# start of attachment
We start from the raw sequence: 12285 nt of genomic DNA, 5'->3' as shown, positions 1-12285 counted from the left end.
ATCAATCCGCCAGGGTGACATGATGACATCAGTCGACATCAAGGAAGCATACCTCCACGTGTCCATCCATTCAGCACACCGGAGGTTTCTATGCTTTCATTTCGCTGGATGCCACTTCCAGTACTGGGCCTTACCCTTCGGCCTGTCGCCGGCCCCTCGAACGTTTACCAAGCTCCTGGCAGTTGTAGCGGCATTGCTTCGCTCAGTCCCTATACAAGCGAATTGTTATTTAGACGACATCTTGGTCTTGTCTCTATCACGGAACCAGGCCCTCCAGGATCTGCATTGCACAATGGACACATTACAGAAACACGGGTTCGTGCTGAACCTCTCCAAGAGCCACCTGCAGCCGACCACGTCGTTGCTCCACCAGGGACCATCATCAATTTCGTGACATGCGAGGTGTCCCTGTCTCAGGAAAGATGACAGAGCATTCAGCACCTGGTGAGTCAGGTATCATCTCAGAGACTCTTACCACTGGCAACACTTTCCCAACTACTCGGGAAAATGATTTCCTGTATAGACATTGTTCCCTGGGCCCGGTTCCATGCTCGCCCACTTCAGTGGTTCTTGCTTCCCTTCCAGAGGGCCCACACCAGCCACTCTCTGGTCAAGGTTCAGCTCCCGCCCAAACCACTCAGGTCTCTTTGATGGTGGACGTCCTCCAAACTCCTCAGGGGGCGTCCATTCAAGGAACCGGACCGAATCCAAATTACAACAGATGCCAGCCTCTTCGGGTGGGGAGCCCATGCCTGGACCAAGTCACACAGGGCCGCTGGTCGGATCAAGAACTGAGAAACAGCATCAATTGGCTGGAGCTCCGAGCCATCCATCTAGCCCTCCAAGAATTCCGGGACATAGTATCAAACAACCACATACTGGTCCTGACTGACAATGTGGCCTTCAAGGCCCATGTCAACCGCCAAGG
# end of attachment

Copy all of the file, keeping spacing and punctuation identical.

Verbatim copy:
We start from the raw sequence: 12285 nt of genomic DNA, 5'->3' as shown, positions 1-12285 counted from the left end.
ATCAATCCGCCAGGGTGACATGATGACATCAGTCGACATCAAGGAAGCATACCTCCACGTGTCCATCCATTCAGCACACCGGAGGTTTCTATGCTTTCATTTCGCTGGATGCCACTTCCAGTACTGGGCCTTACCCTTCGGCCTGTCGCCGGCCCCTCGAACGTTTACCAAGCTCCTGGCAGTTGTAGCGGCATTGCTTCGCTCAGTCCCTATACAAGCGAATTGTTATTTAGACGACATCTTGGTCTTGTCTCTATCACGGAACCAGGCCCTCCAGGATCTGCATTGCACAATGGACACATTACAGAAACACGGGTTCGTGCTGAACCTCTCCAAGAGCCACCTGCAGCCGACCACGTCGTTGCTCCACCAGGGACCATCATCAATTTCGTGACATGCGAGGTGTCCCTGTCTCAGGAAAGATGACAGAGCATTCAGCACCTGGTGAGTCAGGTATCATCTCAGAGACTCTTACCACTGGCAACACTTTCCCAACTACTCGGGAAAATGATTTCCTGTATAGACATTGTTCCCTGGGCCCGGTTCCATGCTCGCCCACTTCAGTGGTTCTTGCTTCCCTTCCAGAGGGCCCACACCAGCCACTCTCTGGTCAAGGTTCAGCTCCCGCCCAAACCACTCAGGTCTCTTTGATGGTGGACGTCCTCCAAACTCCTCAGGGGGCGTCCATTCAAGGAACCGGACCGAATCCAAATTACAACAGATGCCAGCCTCTTCGGGTGGGGAGCCCATGCCTGGACCAAGTCACACAGGGCCGCTGGTCGGATCAAGAACTGAGAAACAGCATCAATTGGCTGGAGCTCCGAGCCATCCATCTAGCCCTCCAAGAATTCCGGGACATAGTATCAAACAACCACATACTGGTCCTGACTGACAATGTGGCCTTCAAGGCCCATGTCAACCGCCAAGG